The M6's V10 is the kind of engine we wish we could carry with us from car to car. With a redline in excess of 8,000 rpm, it's got the goods to satisfy wannabe F1 drivers, yet there's plenty of midrange punch as well. Throttle response is immediate, and the engine note is about as close to a real racecar soundtrack as you can get on the street. Unfortunately, the SMG gearbox always lurches on upshifts, an unavoidable consequence of its outdated single-clutch design. The six-speed manual transmission rectifies this problem, although in testing of the mechanically identical M5, we found the manual prone to overheating. In aggressive cornering, the 2010 BMW M6 is a willing companion thanks to its taut chassis and wide tires, though advanced drivers will find the steering feel wanting -- an unusual shortcoming for a BMW. As a daily driver, the M6 is impressively quiet and comfortable despite its sporting pedigree.
The 2010 BMW M6's dashboard layout is clean and attractive, but it's basically lifted out of the 5 Series sedan, so it's not particularly sporty relative to, say, the dash Porsche puts into the 911. Materials quality, however, is absolutely first-rate. The newly revised iDrive system with hard-drive-based navigation is finally a competitive infotainment interface, thanks to additional physical buttons around the control knob and a new menu structure that just makes a lot more sense. As ever, it also provides access to in-depth functions like the maximum-performance "P500 Sport" mode that unleashes all 500 hp (400 hp being the default output) with instantaneous throttle response.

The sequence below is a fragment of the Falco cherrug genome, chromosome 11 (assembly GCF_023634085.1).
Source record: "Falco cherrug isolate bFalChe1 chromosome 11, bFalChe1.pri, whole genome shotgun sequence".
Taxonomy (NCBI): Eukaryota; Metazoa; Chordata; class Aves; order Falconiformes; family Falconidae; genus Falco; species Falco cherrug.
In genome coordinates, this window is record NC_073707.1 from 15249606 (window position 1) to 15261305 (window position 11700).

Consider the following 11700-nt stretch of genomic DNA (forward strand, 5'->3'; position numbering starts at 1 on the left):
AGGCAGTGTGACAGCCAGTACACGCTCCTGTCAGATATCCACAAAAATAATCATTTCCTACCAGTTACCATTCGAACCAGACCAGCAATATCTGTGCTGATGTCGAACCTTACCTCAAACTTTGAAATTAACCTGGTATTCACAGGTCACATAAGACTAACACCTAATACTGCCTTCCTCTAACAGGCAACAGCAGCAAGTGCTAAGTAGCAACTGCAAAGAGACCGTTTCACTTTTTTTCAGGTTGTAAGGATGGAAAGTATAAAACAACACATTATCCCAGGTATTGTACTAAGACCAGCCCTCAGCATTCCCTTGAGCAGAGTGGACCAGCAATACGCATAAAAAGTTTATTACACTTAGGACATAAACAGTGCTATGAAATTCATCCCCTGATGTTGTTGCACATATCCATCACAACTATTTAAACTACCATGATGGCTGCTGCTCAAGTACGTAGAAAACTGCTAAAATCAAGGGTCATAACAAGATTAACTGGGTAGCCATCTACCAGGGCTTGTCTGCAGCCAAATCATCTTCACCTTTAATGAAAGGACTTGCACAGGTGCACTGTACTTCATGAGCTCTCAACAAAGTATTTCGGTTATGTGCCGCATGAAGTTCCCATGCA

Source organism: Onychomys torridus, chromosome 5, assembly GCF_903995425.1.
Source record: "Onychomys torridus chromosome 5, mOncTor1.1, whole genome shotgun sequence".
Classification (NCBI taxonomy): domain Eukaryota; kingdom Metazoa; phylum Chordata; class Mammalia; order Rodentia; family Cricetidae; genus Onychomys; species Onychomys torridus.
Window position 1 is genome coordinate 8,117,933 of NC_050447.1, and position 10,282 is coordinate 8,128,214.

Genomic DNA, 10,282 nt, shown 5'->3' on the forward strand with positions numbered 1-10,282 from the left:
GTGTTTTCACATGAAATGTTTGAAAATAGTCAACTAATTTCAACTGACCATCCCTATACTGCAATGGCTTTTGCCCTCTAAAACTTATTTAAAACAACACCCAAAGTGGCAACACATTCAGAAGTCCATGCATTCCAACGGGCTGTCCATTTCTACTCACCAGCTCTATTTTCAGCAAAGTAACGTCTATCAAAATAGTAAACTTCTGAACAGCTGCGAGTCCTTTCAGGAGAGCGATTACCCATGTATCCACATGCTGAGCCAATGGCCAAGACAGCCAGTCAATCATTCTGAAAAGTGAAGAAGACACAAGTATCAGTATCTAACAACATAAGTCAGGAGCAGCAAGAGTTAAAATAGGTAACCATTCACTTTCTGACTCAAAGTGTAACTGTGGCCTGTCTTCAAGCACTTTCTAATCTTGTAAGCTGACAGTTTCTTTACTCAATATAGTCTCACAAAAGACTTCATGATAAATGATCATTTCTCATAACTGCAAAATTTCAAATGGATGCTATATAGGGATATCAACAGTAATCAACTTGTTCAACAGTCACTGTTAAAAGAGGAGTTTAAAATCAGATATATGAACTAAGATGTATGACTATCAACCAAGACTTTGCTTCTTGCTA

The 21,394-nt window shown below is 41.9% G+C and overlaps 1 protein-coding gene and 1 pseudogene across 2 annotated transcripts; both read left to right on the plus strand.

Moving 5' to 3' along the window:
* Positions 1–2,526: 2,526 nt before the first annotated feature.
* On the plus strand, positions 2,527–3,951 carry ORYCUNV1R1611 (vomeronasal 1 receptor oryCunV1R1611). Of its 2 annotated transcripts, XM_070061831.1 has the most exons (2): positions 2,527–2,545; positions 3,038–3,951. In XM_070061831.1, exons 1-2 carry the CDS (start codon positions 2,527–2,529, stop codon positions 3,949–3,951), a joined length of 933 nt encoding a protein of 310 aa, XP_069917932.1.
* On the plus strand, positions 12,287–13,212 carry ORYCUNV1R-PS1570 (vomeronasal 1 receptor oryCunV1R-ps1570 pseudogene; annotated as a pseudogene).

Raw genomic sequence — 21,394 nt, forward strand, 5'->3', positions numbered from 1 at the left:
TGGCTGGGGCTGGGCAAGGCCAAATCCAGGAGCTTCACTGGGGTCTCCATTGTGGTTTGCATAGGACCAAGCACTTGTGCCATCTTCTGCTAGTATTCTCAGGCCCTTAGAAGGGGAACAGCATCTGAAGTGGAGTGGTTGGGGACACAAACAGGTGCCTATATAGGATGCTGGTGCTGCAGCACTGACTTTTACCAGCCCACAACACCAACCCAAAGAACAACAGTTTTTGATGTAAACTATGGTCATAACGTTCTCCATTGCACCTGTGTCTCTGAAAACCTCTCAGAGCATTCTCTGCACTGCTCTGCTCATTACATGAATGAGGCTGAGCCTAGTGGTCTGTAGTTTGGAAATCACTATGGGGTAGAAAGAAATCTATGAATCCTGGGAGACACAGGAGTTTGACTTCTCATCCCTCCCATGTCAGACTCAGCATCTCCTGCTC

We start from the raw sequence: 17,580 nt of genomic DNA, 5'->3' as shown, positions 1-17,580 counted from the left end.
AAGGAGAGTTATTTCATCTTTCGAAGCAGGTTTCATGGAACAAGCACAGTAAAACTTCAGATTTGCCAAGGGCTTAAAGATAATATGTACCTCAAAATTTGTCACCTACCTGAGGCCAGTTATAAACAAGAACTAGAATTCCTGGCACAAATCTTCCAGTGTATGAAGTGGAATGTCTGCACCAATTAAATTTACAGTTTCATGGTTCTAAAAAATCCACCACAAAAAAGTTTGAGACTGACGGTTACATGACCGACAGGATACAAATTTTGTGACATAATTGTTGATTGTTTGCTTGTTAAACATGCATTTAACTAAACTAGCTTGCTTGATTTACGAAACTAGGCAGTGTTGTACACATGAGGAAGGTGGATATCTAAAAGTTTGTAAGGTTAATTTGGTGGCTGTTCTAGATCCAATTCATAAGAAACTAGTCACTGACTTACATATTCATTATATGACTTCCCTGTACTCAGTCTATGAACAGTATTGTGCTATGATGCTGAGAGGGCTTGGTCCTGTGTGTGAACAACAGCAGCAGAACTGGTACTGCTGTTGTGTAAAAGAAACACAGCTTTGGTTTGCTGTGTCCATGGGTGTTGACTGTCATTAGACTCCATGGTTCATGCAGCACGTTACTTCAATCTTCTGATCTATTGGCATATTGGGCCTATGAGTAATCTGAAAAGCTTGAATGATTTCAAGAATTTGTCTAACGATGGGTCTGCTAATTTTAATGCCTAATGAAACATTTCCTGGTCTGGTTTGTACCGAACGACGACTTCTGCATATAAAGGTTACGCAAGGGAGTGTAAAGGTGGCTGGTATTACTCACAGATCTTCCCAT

The M6's front sport seats are among the best in the world, offering both excellent lateral support and drive-all-day comfort. The tight rear seats are strictly for short trips, though. Trunk capacity for the coupe is 13 cubic feet, while the convertible manages a decent 12.4 cubes (10.6 with the top down).
Edmunds expert review process
This review was written by a member of Edmunds' editorial team of expert car reviewers. Our team drives every car you can buy. We put the vehicles through rigorous testing, evaluating how they drive and comparing them in detail to their competitors.
We're also regular people like you, so we pay attention to all the different ways people use their cars every day. We want to know if there's enough room for our families and our weekend gear and whether or not our favorite drink fits in the cupholder. Our editors want to help you make the best decision on a car that fits your life.